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Department of Correction names regional probation, parole managers

Delaware News Desk
Smyrna/Clayton Sun-Times

Bureau of Community Corrections Chief Marvin Mailey announced March 26 that Melissa Kearney and Jeffrey Boykin have been promoted to regional probation and parole managers, effective March 29.

Their positions provide leadership and direction over two regional probation and parole offices that oversee probation and parole, pretrial services and other supervision programs for thousands of individuals who are serving pretrial and probationary sentences in the community.

Kearney, a new regional manager at the Cherry Lane Probation and Parole office in New Castle County, began her career as a probation officer with the DOC in 1995. She has spent a majority of her career supervising the Domestic Violence Unit in New Castle County, where she has represented DOC on multiple task forces and committees and served as a leader in the domestic violence community. She was promoted to supervisor in 2001 and established the Victim Services Program for Probation and Parole in New Castle County that same year. She introduced a validated assessment tool for the domestic violence population and initiated a pilot project leveraging technology to communicate with Delaware Courts. In 2018, Kearney was appointed supervisor of pretrial services in New Castle County, where she oversaw bail reform implementation efforts. She is an active participant in the DOC's American Correctional Association Committee and is a member of DOC’s Critical Incident Stress Management Team.Kearney replaces retired Regional Manager Francisco Rodriguez and joins Robert Willoughby as a regional manager at the state's largest probation and parole office.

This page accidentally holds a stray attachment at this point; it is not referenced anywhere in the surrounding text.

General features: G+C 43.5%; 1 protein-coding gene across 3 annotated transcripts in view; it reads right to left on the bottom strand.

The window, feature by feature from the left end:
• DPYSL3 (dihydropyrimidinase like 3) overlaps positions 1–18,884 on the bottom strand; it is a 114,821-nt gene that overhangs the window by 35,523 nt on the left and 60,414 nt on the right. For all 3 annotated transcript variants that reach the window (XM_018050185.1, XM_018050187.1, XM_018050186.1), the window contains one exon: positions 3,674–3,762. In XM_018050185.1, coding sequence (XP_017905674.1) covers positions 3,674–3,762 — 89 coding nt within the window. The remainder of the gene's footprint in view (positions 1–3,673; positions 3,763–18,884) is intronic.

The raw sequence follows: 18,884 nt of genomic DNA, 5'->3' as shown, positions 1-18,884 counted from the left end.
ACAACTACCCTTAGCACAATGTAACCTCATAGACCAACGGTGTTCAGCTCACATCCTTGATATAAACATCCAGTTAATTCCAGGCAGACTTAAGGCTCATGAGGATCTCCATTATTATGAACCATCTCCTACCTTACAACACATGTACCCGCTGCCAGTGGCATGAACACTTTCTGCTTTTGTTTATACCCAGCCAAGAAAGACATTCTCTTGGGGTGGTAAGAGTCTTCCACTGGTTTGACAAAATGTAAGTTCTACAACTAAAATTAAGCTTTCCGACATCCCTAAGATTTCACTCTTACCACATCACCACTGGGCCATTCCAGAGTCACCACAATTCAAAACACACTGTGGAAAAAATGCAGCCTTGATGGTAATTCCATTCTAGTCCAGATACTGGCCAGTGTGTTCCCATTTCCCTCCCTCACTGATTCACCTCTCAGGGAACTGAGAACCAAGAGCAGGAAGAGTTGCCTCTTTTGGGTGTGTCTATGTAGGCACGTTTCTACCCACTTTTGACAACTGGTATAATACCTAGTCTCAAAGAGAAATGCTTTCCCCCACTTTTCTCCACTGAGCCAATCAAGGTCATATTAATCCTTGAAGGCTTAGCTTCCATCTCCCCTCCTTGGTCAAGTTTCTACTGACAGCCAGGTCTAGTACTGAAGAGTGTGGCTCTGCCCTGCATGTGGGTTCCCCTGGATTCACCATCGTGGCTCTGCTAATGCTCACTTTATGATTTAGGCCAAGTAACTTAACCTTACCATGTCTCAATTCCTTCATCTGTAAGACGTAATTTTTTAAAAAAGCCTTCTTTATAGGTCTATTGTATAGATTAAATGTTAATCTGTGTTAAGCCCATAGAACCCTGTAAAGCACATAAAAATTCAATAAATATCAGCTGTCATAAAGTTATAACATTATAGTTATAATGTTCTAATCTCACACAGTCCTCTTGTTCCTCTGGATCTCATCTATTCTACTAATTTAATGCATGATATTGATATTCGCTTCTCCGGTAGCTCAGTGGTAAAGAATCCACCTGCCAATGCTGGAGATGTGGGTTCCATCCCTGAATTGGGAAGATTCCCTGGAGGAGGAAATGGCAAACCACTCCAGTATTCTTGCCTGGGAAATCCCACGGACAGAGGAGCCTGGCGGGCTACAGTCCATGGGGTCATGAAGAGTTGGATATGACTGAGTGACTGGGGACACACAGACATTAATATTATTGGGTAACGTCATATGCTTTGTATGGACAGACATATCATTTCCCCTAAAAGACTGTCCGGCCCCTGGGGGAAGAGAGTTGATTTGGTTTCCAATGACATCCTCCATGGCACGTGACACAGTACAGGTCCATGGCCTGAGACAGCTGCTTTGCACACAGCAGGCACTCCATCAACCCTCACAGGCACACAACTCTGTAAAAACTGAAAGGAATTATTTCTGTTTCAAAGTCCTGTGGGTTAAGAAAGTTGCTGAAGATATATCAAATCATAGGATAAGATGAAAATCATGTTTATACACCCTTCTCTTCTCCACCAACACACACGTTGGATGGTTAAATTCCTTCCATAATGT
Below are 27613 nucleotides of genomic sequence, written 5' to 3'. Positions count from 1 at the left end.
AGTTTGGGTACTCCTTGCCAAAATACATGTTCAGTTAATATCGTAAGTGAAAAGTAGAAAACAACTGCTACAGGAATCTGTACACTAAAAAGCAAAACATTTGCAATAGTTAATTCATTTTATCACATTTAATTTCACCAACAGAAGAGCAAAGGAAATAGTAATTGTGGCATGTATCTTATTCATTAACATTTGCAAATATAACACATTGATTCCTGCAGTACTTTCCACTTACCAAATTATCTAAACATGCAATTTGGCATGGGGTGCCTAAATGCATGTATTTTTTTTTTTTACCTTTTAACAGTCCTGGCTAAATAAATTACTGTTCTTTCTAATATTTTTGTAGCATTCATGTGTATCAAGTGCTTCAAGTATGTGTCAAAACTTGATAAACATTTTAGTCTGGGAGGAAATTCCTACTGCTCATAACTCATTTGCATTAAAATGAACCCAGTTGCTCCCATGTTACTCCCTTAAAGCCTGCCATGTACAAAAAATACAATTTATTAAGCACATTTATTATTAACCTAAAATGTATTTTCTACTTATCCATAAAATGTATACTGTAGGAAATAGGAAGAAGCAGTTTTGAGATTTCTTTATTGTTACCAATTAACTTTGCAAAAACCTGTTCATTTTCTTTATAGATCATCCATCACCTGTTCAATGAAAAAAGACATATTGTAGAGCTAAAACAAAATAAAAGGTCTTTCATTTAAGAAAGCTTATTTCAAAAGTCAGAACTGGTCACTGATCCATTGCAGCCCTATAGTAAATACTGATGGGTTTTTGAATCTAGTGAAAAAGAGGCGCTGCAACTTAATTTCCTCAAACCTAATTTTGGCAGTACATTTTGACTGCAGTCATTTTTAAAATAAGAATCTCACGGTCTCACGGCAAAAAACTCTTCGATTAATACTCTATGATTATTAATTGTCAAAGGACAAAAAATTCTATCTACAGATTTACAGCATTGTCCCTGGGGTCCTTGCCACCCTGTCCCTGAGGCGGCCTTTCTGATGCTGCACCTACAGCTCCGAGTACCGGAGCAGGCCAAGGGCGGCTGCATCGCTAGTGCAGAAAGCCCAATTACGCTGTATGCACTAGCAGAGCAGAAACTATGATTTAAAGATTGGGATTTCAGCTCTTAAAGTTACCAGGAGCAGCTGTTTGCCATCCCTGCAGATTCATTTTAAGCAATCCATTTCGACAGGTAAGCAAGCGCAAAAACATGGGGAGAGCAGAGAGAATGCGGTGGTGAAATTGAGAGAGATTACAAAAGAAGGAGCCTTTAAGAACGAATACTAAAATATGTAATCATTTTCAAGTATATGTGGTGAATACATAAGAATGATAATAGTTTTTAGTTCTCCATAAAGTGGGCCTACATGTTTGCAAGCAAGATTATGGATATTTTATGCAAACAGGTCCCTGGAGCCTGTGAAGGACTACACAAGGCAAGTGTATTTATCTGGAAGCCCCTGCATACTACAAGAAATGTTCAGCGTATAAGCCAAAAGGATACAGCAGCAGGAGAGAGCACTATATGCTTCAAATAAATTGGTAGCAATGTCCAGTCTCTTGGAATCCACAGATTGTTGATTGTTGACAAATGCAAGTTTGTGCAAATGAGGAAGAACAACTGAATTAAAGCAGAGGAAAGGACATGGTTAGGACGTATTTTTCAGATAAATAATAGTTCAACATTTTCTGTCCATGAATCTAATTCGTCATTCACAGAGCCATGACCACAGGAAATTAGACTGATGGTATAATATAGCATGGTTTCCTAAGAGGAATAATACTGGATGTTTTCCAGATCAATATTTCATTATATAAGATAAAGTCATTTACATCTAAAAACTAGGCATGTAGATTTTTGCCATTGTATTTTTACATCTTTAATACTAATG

Boykin, new regional manager at the Hares Corner Probation and Parole office in New Castle County, joined the DOC in 1998 and graduated from the Basic Officer Training Course as a probation officer in 1999.He has worked at the Hares Corner, Cherry Lane and former Pine Street Probation and Parole offices, where he has completed rotations in Institutional Release, Level 2 and Level 3 supervision, and the IADAPT reentry program. He was promoted to supervisor in 2011 at the Hares Corner Office and was promoted to operations administrator at that location in September 2019. Boykin currently serves as the American Correctional Association accreditation manager and EPICS training coordinator for Probation and Parole and has served as the DACS administrator for the Hares Corner office since 2011. He has served on Probation and Parole's ACA Accreditation, Workload, and Recruitment/Retention committees. He is a 2016 graduate of the Delaware State Police Leadership Development and holds a Bachelors in Criminal Justice from the University of Delaware. Boykin replaces Rick Figurelle, who was named statewide probation and parole manager in February.

“Melissa and Jeff are effective leaders who drive collaboration, embrace technology, and are committed to growing strong working relationships among the DOC, program partners and community stakeholders," said Mailey. “I am pleased that they are taking on new positions of responsibilities in our regional offices and welcome their new contributions to our public safety and reentry mission.”

Probation and Parole falls within the Bureau of Community Corrections which works to reduce crime and support public safety by assessing offender risks and needs and providing responsive supervision through comprehensive evidence-based reentry-focused programs that feature substance abuse treatment, mental health services, career counseling, education and training for individuals serving probationary sentences in the community and those completing work release and violation of probation sentences in Community Corrections Centers. Bureau staff collaborate on a daily basis with medical and behavioral healthcare professionals, community organizations, service providers, state agencies, employers and the judiciary to connect men and women under their supervision to systems of support that improve their chances of leading productive lives in the community. They also play a role in collaborative crime reduction initiatives, including the Group Violence Intervention project in Wilmington.